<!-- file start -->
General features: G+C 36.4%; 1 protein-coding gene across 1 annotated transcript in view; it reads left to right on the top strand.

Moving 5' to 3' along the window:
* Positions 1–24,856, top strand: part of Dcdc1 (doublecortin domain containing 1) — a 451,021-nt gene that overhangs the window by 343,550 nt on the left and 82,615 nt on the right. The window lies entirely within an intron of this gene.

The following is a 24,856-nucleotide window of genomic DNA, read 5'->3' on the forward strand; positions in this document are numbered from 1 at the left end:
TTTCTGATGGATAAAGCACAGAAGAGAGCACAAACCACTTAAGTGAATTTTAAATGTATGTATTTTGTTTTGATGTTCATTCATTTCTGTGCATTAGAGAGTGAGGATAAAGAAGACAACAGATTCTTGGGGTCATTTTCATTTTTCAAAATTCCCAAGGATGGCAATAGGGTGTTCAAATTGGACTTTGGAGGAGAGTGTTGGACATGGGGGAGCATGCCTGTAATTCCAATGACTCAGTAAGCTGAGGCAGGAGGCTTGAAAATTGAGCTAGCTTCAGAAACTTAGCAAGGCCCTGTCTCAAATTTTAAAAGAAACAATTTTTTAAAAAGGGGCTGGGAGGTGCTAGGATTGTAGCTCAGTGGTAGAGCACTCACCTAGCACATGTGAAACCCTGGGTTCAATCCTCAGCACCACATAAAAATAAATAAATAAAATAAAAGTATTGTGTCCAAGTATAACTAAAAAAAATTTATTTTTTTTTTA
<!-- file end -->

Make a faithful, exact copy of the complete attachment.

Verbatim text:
General features: G+C 36.4%; 1 protein-coding gene across 1 annotated transcript in view; it reads left to right on the top strand.

Moving 5' to 3' along the window:
* Positions 1–24,856, top strand: part of Dcdc1 (doublecortin domain containing 1) — a 451,021-nt gene that overhangs the window by 343,550 nt on the left and 82,615 nt on the right. The window lies entirely within an intron of this gene.

The following is a 24,856-nucleotide window of genomic DNA, read 5'->3' on the forward strand; positions in this document are numbered from 1 at the left end:
TTTCTGATGGATAAAGCACAGAAGAGAGCACAAACCACTTAAGTGAATTTTAAATGTATGTATTTTGTTTTGATGTTCATTCATTTCTGTGCATTAGAGAGTGAGGATAAAGAAGACAACAGATTCTTGGGGTCATTTTCATTTTTCAAAATTCCCAAGGATGGCAATAGGGTGTTCAAATTGGACTTTGGAGGAGAGTGTTGGACATGGGGGAGCATGCCTGTAATTCCAATGACTCAGTAAGCTGAGGCAGGAGGCTTGAAAATTGAGCTAGCTTCAGAAACTTAGCAAGGCCCTGTCTCAAATTTTAAAAGAAACAATTTTTTAAAAAGGGGCTGGGAGGTGCTAGGATTGTAGCTCAGTGGTAGAGCACTCACCTAGCACATGTGAAACCCTGGGTTCAATCCTCAGCACCACATAAAAATAAATAAATAAAATAAAAGTATTGTGTCCAAGTATAACTAAAAAAAATTTATTTTTTTTTTA